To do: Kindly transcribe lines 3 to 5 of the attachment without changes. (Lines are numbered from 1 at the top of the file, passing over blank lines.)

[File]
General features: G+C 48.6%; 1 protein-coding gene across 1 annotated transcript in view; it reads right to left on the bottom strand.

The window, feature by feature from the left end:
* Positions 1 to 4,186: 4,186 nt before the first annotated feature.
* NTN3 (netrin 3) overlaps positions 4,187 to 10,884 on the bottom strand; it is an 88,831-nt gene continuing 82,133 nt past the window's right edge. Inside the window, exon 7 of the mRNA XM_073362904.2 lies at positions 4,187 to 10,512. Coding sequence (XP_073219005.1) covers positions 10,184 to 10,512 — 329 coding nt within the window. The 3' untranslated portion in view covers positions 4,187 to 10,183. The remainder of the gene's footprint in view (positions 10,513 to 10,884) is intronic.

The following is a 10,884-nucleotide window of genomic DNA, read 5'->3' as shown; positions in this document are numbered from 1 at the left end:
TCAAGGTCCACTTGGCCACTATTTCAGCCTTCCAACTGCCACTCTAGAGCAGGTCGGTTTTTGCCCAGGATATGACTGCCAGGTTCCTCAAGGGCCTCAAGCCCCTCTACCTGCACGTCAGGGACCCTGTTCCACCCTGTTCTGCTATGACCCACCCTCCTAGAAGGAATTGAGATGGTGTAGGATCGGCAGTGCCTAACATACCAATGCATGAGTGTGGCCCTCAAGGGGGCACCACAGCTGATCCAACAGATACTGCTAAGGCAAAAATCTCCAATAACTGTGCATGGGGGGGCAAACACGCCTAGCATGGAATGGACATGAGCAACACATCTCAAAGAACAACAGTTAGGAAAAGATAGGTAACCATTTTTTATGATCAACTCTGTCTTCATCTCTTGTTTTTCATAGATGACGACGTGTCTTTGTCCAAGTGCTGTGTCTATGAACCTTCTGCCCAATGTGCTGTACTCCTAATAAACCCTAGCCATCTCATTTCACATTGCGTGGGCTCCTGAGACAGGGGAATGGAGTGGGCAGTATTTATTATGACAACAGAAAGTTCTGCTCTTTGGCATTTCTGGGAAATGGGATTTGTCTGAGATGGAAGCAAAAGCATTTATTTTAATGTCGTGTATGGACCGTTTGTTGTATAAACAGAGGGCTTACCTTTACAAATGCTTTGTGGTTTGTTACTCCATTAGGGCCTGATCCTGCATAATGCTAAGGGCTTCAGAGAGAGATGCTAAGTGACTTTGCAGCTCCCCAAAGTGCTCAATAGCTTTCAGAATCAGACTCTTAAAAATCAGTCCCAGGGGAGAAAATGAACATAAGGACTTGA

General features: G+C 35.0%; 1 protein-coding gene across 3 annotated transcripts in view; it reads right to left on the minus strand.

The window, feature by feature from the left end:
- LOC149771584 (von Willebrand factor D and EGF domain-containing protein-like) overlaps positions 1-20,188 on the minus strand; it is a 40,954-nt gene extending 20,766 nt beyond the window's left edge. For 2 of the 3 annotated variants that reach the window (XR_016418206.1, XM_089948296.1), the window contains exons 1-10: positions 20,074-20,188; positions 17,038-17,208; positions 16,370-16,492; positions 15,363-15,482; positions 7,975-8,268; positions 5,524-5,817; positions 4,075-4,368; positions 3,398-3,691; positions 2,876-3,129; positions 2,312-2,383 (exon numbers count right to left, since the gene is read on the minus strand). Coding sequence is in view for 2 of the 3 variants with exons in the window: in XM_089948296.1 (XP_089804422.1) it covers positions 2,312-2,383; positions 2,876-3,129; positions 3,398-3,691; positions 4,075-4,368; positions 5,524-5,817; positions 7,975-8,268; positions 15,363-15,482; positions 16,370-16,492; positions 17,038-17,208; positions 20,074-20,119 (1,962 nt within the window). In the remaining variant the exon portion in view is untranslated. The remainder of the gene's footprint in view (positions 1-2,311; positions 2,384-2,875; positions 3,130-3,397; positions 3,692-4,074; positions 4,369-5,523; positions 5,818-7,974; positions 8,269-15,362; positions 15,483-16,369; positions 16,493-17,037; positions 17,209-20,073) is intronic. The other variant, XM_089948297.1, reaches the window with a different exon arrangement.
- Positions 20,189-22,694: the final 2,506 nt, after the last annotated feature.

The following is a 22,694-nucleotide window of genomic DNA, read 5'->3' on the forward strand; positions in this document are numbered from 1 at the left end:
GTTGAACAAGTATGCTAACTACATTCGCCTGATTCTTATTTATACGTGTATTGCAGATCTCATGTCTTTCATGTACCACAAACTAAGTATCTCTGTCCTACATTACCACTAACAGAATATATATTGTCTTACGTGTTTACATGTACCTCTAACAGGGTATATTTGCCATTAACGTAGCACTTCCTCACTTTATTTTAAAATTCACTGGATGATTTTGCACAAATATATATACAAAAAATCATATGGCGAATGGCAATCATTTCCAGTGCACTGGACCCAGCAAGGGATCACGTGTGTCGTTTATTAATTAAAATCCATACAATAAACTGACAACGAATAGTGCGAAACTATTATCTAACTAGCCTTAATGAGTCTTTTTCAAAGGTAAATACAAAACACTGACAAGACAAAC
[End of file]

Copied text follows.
* Positions 1 to 4,186: 4,186 nt before the first annotated feature.
* NTN3 (netrin 3) overlaps positions 4,187 to 10,884 on the bottom strand; it is an 88,831-nt gene continuing 82,133 nt past the window's right edge. Inside the window, exon 7 of the mRNA XM_073362904.2 lies at positions 4,187 to 10,512. Coding sequence (XP_073219005.1) covers positions 10,184 to 10,512 — 329 coding nt within the window. The 3' untranslated portion in view covers positions 4,187 to 10,183. The remainder of the gene's footprint in view (positions 10,513 to 10,884) is intronic.

The following is a 10,884-nucleotide window of genomic DNA, read 5'->3' as shown; positions in this document are numbered from 1 at the left end: